Teacher language often incorporates a set of generalized terms that are widely used in describing students. Many of these terms have become accepted as absolutes when they do not really provide much information at all. Sometimes these commonly used words even carry with them the connotation that nothing can be done to help those students because “that’s just the way they are” or worse, “that’s the way his mother/father was.”
The tendency to look at children and describe them with such terms as “lazy,” “shy,” or “mean,” threatens to become part of the culture in some schools. But what do those terms really mean? Looking at these children clinically might lead us to a more helpful assessment of their needs.
Health issues should always be considered when looking at children identified as “lazy.” Low glucose levels may mean there is not enough fuel for the brain, particularly in the morning, so making sure they are eating breakfast is a good first step. Providing snacks at mid-morning is also a good idea along with available water.
Sleep deprivation may be responsible for lethargy, too, so talking with and educating parents about the importance of recommended sleep amounts along with the importance of eating breakfast and staying hydrated may also be helpful.
Physical coordination exercises have worked wonders for me with low energy students. Jumping rope is the single best exercise I have found for them, and typically within two weeks they begin to “brighten up” and participate more in class.
In my experience, “lazy” in teacher language most often means “unmotivated.” Most of the time this means that the learning they are being asked to do is so far out of their context that their brains simply have nowhere to put it. Since we can in a sense really only learn that which we already know, it makes sense that we work very hard to find something in the child’s context to which the learning may be attached.
This is particularly true of middle school students. It is hard work to keep up with what is current for them, and it may require stepping out of our own comfort zones to sample the music, television shows, etc. that are important to them and designing activities related to them.
Identifying each child's area of giftedness is also an essential part of how to motivate students.
When a child is identified as “shy” in teacher language, it could mean that she cannot hear. A large percentage of children who do not do well in school simply cannot hear well. Using sound support in the classroom is a good practice in general, and it should definitely be considered when looking clinically at those who are “shy.”
“Shy” may also mean a lack of confidence. Physical coordination exercises help children
build confidence, and a regimen of skipping, balancing, dribbling a ball, and jumping
rope is an excellent strategy. Use of the aesthetics in instruction – music,
art, dance, and drama –is also recommended to boost confidence and develop a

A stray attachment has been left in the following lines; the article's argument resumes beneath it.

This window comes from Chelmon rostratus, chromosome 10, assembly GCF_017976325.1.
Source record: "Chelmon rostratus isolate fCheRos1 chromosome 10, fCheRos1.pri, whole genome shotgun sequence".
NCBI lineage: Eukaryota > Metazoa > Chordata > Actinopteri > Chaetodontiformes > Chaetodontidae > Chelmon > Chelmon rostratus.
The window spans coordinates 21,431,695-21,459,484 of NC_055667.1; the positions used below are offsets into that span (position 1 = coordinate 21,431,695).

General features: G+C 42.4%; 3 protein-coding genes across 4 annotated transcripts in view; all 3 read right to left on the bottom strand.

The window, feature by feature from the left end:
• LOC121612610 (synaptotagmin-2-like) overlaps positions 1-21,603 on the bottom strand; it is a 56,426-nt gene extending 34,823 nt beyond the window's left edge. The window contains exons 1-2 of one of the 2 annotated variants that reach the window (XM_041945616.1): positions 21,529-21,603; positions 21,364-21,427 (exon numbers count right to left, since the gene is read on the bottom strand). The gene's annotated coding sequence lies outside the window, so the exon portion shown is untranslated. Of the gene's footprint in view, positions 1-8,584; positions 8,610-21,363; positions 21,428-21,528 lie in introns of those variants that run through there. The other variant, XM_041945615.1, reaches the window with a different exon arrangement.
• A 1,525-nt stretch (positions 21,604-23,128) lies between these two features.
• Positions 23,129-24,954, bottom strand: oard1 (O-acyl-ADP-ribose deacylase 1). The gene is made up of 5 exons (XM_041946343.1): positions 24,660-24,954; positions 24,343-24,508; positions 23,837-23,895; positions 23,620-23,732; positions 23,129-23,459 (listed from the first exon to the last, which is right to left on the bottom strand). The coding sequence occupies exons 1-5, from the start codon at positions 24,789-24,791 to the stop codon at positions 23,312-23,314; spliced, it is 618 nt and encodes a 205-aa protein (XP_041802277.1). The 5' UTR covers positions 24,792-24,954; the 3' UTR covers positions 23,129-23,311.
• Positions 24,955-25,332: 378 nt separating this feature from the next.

sense of well being. Allowing children to work with other students in centers
or cooperative learning groups is another effective way to build confidence as is the use of Buddy Bucks during tests.
Sometimes children who appear shy may be withdrawn, and this could signal low serotonin levels. Physical coordination exercises may be of some benefit, but teachers, especially those in middle school, must always be sensitive to signs of clinical depression.
Lowering stress in the classroom is essential for these children, and environmental changes such as lower lighting may be of some help.
Feelings of hopelessness and loneliness often manifest in students’ writing and artwork. Teachers must be alert to the messages in these assignments and notify the counselor at once of any concerns.
LET THE FORCE BE WITH YOU
It is unclear exactly what this term means in teacher language, but a more accurate word may be “aggressive.” After health issues have been addressed – matters of sleep, glucose, and hydration – we might look to see if the classroom environment could be modified to better support such a child.
Some children, especially little boys, may be over stimulated in the traditional classroom by decorations on the wall and cluttered bookcases. Calming the environment down by covering bookcases and taking down decorations can very helpful in these cases.
Playing Baroque music softly in the background and lowering lighting can help, too, and for some students these environmental changes may have an almost immediate effect. Overhead fluorescent lights can destroy serotonin in the brain, and when these levels become low, typically in the afternoons, though little girls tend to become more withdrawn, little boys become more aggressive.
Providing extra physical coordination activity is a good idea for these students as well, and art activities using Playdoh may also help.
Often these children are out of rhythm so clapping games done to the beat of music are also highly recommended for them.
Note: If any student develops a pattern of bullying other students, it is important to enlist the aid of the school counselor and/or the administration.